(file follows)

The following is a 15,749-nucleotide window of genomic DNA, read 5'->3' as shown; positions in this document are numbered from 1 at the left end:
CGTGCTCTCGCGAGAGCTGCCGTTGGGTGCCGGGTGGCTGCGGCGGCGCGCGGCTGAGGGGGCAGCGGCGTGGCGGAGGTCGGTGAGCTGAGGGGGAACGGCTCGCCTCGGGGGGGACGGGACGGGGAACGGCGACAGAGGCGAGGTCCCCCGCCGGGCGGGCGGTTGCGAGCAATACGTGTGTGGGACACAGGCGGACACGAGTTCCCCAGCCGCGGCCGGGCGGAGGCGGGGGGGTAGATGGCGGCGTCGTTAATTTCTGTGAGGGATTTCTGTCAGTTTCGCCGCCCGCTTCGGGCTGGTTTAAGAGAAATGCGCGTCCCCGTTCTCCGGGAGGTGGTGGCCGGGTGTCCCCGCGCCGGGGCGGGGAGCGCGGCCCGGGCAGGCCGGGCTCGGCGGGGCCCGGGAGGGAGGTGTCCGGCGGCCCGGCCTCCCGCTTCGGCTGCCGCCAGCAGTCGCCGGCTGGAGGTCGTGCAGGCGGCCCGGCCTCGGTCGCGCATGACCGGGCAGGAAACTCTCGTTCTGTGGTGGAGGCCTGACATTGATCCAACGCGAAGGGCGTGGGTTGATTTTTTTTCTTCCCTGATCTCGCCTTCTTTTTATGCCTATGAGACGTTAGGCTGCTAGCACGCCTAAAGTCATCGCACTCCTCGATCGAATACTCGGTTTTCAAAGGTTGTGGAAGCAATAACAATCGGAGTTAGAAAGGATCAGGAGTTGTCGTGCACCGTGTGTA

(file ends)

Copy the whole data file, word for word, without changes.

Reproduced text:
The following is a 15,749-nucleotide window of genomic DNA, read 5'->3' as shown; positions in this document are numbered from 1 at the left end:
CGTGCTCTCGCGAGAGCTGCCGTTGGGTGCCGGGTGGCTGCGGCGGCGCGCGGCTGAGGGGGCAGCGGCGTGGCGGAGGTCGGTGAGCTGAGGGGGAACGGCTCGCCTCGGGGGGGACGGGACGGGGAACGGCGACAGAGGCGAGGTCCCCCGCCGGGCGGGCGGTTGCGAGCAATACGTGTGTGGGACACAGGCGGACACGAGTTCCCCAGCCGCGGCCGGGCGGAGGCGGGGGGGTAGATGGCGGCGTCGTTAATTTCTGTGAGGGATTTCTGTCAGTTTCGCCGCCCGCTTCGGGCTGGTTTAAGAGAAATGCGCGTCCCCGTTCTCCGGGAGGTGGTGGCCGGGTGTCCCCGCGCCGGGGCGGGGAGCGCGGCCCGGGCAGGCCGGGCTCGGCGGGGCCCGGGAGGGAGGTGTCCGGCGGCCCGGCCTCCCGCTTCGGCTGCCGCCAGCAGTCGCCGGCTGGAGGTCGTGCAGGCGGCCCGGCCTCGGTCGCGCATGACCGGGCAGGAAACTCTCGTTCTGTGGTGGAGGCCTGACATTGATCCAACGCGAAGGGCGTGGGTTGATTTTTTTTCTTCCCTGATCTCGCCTTCTTTTTATGCCTATGAGACGTTAGGCTGCTAGCACGCCTAAAGTCATCGCACTCCTCGATCGAATACTCGGTTTTCAAAGGTTGTGGAAGCAATAACAATCGGAGTTAGAAAGGATCAGGAGTTGTCGTGCACCGTGTGTA